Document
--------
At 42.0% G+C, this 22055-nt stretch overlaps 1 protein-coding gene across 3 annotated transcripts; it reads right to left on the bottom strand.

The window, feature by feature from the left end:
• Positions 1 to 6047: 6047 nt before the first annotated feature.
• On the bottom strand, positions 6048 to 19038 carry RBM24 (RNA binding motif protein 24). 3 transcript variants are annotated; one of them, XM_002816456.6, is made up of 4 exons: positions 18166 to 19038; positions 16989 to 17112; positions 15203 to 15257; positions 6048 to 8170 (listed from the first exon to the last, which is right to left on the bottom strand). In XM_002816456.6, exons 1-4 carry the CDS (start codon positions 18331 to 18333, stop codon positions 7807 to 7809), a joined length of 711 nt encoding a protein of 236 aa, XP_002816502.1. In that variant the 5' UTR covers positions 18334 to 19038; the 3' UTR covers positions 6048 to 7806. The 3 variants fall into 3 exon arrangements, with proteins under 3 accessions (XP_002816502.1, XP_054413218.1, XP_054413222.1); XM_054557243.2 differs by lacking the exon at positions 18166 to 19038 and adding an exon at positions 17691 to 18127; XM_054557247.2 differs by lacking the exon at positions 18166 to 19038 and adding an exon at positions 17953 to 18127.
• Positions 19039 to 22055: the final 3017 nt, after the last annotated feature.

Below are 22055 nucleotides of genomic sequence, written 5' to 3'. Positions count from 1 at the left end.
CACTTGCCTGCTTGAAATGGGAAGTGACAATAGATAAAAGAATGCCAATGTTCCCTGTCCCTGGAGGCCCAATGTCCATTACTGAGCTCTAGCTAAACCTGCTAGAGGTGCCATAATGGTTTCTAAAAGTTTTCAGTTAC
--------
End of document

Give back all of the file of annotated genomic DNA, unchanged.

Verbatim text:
At 42.0% G+C, this 22055-nt stretch overlaps 1 protein-coding gene across 3 annotated transcripts; it reads right to left on the bottom strand.

The window, feature by feature from the left end:
• Positions 1 to 6047: 6047 nt before the first annotated feature.
• On the bottom strand, positions 6048 to 19038 carry RBM24 (RNA binding motif protein 24). 3 transcript variants are annotated; one of them, XM_002816456.6, is made up of 4 exons: positions 18166 to 19038; positions 16989 to 17112; positions 15203 to 15257; positions 6048 to 8170 (listed from the first exon to the last, which is right to left on the bottom strand). In XM_002816456.6, exons 1-4 carry the CDS (start codon positions 18331 to 18333, stop codon positions 7807 to 7809), a joined length of 711 nt encoding a protein of 236 aa, XP_002816502.1. In that variant the 5' UTR covers positions 18334 to 19038; the 3' UTR covers positions 6048 to 7806. The 3 variants fall into 3 exon arrangements, with proteins under 3 accessions (XP_002816502.1, XP_054413218.1, XP_054413222.1); XM_054557243.2 differs by lacking the exon at positions 18166 to 19038 and adding an exon at positions 17691 to 18127; XM_054557247.2 differs by lacking the exon at positions 18166 to 19038 and adding an exon at positions 17953 to 18127.
• Positions 19039 to 22055: the final 3017 nt, after the last annotated feature.

Below are 22055 nucleotides of genomic sequence, written 5' to 3'. Positions count from 1 at the left end.
CACTTGCCTGCTTGAAATGGGAAGTGACAATAGATAAAAGAATGCCAATGTTCCCTGTCCCTGGAGGCCCAATGTCCATTACTGAGCTCTAGCTAAACCTGCTAGAGGTGCCATAATGGTTTCTAAAAGTTTTCAGTTAC